•  
  •  
 
Business Review

Abstract

Although education is a source of better income and jobs, it has much value for social development as an imperative for the development of human capital. That is why it is considered to be a vital part of development economics. Most of the economists have a consensus that the pace of economic and social development of a country depends on its human resource rather than its material resources. But South Asian policy makers paid merely a lip service to this area. In this region the demographic nightmare poses a key challenge for human development since the population has more than doubled during the last three decades. This population could have become the real wealth of these nations, if sufficient investment had been made in developing human capital. Human resource development is the most deprived area in South Asia and this region spends less than five per cent of its combined GNP on education and health which is one of the lowest even in the developing countries. That is why; rapidly growing population has become a major liability and a source of human deprivation. In global context, South Asia has been the least developed region of the world, both in terms of its income and human developments index. The percentage of adult literacy is the lowest among developing nations, even behind Sub-Sahara Africa. In fact South Asia has emerged as the most illiterate region in the world. Its human capital is being wasted for a long time. The article defines the term ‘human capital and discusses the role, which education and training play in the process of developing human capital. Social capital signifies sound institutions and good governance, which again depend on coverage and quality of education. It also discusses as to how education contributes to the development of human resource which supports not only economic development but also help to develop sound institutions and good governance. It also explores with the help of different studies at how education helps to address gender issue, health care and population control creating a strong nation ready to face the challenges of the twenty-first century.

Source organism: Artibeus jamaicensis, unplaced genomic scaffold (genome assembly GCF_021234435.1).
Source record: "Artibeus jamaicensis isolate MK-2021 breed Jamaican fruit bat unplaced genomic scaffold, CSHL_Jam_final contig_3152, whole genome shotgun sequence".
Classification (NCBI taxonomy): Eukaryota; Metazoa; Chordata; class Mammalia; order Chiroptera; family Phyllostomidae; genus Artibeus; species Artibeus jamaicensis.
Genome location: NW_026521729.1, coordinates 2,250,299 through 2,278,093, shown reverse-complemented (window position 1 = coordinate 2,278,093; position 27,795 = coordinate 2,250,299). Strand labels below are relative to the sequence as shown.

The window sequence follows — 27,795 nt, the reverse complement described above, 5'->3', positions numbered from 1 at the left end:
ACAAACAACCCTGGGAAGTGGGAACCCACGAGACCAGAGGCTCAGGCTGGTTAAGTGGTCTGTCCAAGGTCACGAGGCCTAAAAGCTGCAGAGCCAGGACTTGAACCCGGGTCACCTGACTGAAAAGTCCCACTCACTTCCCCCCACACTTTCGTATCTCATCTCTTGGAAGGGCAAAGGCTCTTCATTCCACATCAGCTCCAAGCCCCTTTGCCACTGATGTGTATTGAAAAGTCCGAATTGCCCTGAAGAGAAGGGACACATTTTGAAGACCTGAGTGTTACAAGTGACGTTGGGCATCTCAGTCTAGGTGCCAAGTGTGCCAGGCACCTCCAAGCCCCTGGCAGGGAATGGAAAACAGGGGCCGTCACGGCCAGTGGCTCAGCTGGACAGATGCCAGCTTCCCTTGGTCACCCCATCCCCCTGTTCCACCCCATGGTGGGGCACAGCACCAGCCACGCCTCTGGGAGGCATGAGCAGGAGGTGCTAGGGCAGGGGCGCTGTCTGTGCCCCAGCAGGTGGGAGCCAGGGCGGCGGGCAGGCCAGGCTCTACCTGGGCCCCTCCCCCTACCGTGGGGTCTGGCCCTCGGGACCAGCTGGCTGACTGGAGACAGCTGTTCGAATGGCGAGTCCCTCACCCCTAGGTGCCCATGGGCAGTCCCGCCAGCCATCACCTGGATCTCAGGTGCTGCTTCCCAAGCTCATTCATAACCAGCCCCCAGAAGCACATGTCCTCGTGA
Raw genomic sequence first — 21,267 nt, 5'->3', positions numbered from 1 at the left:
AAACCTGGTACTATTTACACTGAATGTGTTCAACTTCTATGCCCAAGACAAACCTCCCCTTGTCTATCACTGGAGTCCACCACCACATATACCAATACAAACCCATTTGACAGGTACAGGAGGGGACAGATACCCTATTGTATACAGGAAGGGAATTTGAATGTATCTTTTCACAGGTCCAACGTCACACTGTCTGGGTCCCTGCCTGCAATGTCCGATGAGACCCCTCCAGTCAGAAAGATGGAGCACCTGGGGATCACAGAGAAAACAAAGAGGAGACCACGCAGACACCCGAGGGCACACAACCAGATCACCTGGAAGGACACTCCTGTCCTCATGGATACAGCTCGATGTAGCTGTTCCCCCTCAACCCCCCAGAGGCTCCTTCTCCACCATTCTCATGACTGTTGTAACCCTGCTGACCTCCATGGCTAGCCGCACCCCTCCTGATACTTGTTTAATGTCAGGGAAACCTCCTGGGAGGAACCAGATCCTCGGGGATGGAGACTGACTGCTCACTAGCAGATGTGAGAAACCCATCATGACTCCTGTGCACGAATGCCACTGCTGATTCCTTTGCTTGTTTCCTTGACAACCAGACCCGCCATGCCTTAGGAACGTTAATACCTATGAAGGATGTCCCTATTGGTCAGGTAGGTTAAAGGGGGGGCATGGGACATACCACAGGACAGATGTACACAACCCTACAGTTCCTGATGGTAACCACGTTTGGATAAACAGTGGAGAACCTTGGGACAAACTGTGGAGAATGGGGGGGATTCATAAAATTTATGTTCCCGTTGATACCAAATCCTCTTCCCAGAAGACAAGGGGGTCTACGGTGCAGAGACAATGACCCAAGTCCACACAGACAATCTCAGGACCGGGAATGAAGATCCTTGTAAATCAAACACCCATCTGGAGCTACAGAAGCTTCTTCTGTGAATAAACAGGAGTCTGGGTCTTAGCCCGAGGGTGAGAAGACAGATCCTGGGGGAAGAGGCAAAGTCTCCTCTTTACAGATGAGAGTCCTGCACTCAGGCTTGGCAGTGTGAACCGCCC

Keywords

Human development, South Asia, Education human capital, Literacy rate

Creative Commons License

Creative Commons Attribution 4.0 International License
This work is licensed under a Creative Commons Attribution 4.0 International License.

Published Online

March 02, 2021

Share

COinS
 
 

To view the content in your browser, please download Adobe Reader or, alternately,
you may Download the file to your hard drive.

NOTE: The latest versions of Adobe Reader do not support viewing PDF files within Firefox on Mac OS and if you are using a modern (Intel) Mac, there is no official plugin for viewing PDF files within the browser window.